To the Editor:
The Sun Community News Editorial Board may want to look a bit more closely at how the rights guaranteed in the First Amendment are enumerated.
“Congress shall make no law respecting an establishment of religion, or prohibiting the free exercise thereof; or abridging the freedom of speech, or of the press; or the right of the people peaceably to assemble, and to petition the Government for a redress of grievances.”
The founders are concerned in this amendment with the rights of individuals in our society to act freely. This is its purpose; to make sure that each person is able to express himself or herself without fear. Press freedom is protected as subset of a right that applies to all citizens, not only journalists — that of free speech.
You can tell how highly the founders valued free expression by looking at the next clause. The right of peaceable assembly was so important to them that it merits particular mention in the First Amendment, as is the right to petition the government.
The summit attendees were exercising their right to assembly by meeting at Paul Smiths.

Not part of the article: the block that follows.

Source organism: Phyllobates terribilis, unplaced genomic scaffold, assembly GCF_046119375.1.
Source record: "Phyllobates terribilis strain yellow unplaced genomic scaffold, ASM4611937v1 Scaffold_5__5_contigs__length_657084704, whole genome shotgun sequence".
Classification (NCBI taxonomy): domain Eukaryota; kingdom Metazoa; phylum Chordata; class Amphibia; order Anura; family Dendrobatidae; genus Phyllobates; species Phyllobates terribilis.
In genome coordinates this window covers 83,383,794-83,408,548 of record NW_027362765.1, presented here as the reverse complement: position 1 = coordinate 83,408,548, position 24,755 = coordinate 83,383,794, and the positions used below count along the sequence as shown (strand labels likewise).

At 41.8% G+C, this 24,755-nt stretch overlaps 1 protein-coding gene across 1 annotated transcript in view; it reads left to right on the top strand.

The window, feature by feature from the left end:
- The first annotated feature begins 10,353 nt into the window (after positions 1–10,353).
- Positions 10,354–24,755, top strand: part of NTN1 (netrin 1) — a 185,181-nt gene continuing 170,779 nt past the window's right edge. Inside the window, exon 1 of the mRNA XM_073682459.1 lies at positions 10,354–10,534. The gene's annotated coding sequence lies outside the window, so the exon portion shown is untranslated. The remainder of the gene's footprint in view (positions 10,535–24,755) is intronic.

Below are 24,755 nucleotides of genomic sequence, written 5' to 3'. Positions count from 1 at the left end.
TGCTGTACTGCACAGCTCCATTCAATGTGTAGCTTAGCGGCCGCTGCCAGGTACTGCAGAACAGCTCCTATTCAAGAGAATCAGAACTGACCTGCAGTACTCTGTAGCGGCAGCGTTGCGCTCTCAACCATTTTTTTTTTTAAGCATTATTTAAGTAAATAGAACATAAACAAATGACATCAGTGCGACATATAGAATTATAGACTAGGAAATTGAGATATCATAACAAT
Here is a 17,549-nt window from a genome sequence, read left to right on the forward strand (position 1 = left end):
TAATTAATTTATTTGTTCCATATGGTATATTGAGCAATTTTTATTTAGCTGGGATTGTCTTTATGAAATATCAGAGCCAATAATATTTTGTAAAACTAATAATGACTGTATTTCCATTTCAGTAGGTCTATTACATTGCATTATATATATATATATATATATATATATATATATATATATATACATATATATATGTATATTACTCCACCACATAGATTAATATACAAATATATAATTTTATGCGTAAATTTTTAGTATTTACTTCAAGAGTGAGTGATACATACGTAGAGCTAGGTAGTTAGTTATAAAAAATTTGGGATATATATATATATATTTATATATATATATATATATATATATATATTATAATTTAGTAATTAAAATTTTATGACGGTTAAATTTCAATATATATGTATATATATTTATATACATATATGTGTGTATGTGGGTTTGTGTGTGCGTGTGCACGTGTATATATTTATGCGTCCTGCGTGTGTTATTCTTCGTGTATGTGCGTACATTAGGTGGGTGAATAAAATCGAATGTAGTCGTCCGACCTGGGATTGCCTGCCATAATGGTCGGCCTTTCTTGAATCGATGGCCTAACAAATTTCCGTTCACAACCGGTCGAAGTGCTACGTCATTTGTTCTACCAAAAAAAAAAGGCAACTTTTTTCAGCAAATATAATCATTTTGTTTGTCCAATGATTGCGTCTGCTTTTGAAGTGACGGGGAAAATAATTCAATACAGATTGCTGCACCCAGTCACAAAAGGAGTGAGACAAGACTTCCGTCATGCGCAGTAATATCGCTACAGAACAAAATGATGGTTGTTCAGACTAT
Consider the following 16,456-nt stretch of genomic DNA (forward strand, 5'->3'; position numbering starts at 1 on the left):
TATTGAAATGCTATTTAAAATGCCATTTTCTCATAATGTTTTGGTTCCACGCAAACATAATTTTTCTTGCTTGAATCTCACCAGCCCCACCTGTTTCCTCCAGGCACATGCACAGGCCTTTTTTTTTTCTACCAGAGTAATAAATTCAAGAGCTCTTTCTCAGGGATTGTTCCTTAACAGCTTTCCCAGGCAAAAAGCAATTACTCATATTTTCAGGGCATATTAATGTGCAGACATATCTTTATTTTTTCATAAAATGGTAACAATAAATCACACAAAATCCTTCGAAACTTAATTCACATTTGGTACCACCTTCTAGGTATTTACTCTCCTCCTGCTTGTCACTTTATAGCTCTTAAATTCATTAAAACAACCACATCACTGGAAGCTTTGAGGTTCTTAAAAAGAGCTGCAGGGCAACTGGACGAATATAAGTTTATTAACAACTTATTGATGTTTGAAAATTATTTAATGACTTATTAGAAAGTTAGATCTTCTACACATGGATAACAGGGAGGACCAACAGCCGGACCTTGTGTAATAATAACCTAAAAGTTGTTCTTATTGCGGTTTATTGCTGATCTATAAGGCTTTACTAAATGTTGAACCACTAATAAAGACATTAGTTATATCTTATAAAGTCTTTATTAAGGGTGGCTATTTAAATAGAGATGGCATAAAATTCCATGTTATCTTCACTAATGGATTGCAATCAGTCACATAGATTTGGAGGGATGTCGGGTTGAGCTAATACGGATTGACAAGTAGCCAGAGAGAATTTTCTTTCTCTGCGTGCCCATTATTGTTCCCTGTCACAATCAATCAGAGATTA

The protesters are exercising their right to petition by demonstrating at Rep. Stefanik’s office. And by writing letters and making phone calls.
Unfortunately, the amendment is silent on whether the government must respond to such petition, and Ms. Stefanik has taken advantage of that omission to avoid holding town hall meetings and by not disclosing her position on crucial issues.
These expressions of free speech are also available to journalists.
The press may seek answers from office holders and they should not be hindered in doing so. It is understood that they serve a necessary role in helping to maintain trust in elected officials. That is what the non-abridgment clause is about — the need for the public to be informed about the government.
There is not a corresponding need for the public to be informed about a meeting of individuals — a peaceable assembly, you might call it.
There have been many chances for journalists to talk to opposition groups and members, and there will be many more opportunities. However, their individual rights are guaranteed in the Constitution; the press’ right to attend their meetings is not.